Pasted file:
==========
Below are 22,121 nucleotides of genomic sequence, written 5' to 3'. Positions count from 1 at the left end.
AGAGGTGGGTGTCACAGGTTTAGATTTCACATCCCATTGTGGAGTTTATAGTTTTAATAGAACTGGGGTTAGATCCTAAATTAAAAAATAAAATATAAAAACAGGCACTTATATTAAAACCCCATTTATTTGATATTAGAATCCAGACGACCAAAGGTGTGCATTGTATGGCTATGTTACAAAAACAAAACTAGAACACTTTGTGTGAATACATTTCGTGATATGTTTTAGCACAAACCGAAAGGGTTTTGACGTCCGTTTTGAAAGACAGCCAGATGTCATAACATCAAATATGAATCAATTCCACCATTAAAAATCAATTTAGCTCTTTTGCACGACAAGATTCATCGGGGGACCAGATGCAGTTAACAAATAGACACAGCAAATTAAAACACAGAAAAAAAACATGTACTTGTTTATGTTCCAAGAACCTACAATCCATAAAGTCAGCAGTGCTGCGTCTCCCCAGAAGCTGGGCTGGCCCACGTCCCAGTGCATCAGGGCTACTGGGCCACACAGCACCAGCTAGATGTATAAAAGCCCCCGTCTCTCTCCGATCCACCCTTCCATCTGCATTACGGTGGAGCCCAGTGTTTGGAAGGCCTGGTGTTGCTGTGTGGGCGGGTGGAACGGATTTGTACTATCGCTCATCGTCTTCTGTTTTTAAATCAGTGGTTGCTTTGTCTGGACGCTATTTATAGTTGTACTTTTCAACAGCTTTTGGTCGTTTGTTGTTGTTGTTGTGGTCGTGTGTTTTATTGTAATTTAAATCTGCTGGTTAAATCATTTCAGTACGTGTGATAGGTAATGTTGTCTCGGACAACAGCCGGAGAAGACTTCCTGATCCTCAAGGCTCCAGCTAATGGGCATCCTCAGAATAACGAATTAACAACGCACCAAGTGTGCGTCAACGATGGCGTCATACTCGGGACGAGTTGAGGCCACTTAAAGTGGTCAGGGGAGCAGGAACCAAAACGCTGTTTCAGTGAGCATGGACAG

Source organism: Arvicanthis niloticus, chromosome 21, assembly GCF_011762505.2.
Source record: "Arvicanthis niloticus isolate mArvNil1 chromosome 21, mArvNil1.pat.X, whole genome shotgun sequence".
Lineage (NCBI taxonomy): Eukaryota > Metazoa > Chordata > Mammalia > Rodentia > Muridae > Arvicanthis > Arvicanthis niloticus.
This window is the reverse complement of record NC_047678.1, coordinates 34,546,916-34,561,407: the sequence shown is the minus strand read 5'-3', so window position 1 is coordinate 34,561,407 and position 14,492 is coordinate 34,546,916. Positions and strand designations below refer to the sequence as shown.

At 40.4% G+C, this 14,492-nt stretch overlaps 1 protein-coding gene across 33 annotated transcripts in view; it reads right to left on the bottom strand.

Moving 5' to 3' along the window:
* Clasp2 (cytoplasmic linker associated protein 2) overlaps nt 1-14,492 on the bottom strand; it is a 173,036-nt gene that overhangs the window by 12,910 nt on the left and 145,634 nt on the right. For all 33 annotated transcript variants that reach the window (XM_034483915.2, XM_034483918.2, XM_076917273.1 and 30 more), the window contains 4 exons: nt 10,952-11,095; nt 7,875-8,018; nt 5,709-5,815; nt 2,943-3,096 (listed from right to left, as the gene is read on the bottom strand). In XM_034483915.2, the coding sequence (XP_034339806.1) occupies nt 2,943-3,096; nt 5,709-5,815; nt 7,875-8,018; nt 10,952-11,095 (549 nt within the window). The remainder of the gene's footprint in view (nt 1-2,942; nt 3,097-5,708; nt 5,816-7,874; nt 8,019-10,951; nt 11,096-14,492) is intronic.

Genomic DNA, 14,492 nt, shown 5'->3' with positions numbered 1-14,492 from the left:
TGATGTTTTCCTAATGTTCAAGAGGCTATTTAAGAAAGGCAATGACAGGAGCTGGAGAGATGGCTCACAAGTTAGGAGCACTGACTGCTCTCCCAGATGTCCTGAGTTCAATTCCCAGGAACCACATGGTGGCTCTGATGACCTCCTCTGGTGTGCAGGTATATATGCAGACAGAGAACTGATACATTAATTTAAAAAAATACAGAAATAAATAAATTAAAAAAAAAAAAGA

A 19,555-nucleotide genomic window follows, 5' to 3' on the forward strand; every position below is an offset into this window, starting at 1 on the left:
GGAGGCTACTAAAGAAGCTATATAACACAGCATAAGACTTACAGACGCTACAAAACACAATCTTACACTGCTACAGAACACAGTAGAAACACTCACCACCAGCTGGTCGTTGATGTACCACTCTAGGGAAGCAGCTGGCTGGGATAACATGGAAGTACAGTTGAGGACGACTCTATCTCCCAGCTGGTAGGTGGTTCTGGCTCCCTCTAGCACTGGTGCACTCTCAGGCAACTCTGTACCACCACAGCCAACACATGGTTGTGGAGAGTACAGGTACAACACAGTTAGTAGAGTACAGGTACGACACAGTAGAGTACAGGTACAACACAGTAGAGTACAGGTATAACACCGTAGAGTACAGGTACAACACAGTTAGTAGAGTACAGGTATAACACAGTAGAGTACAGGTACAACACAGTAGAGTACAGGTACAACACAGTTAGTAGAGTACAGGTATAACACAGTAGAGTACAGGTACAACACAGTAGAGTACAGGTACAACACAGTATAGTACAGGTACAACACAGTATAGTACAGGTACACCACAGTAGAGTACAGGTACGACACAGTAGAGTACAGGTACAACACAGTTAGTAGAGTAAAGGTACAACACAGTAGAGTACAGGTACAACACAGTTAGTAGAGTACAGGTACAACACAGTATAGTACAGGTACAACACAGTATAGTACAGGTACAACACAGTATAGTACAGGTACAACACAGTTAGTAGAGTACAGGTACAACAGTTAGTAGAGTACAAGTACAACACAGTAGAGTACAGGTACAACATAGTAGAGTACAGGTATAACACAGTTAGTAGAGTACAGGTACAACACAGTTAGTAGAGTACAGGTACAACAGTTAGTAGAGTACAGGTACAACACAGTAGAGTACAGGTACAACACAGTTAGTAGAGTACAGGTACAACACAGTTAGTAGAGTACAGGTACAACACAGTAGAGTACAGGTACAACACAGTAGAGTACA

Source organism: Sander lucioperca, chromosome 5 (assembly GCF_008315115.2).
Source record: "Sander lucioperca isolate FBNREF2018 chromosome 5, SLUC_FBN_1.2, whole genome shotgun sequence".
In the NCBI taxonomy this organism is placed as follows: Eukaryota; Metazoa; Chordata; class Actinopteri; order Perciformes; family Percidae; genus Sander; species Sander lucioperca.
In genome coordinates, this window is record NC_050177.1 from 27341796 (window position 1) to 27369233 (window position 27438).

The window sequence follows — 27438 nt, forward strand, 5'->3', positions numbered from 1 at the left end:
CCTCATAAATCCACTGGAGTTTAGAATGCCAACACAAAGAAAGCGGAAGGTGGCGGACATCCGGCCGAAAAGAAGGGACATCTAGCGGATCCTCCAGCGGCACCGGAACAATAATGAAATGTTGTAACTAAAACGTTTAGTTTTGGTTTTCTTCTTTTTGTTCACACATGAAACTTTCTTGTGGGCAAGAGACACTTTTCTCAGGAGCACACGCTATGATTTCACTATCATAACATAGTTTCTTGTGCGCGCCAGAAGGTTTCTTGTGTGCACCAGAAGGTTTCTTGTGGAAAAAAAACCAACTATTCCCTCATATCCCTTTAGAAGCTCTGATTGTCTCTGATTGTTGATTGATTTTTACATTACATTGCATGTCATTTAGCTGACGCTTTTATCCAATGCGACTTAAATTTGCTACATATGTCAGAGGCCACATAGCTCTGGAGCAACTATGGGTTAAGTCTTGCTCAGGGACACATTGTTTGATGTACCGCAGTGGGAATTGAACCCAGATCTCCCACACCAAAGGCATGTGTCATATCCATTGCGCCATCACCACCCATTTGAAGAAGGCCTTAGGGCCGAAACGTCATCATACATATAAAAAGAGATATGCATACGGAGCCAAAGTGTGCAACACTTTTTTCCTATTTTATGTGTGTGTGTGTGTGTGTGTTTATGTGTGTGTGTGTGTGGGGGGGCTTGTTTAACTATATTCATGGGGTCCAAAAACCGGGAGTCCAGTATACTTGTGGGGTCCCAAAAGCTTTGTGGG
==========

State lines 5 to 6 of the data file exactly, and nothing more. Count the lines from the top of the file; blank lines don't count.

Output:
Lineage (NCBI taxonomy): Eukaryota > Metazoa > Chordata > Mammalia > Rodentia > Muridae > Arvicanthis > Arvicanthis niloticus.
This window is the reverse complement of record NC_047678.1, coordinates 34,546,916-34,561,407: the sequence shown is the minus strand read 5'-3', so window position 1 is coordinate 34,561,407 and position 14,492 is coordinate 34,546,916. Positions and strand designations below refer to the sequence as shown.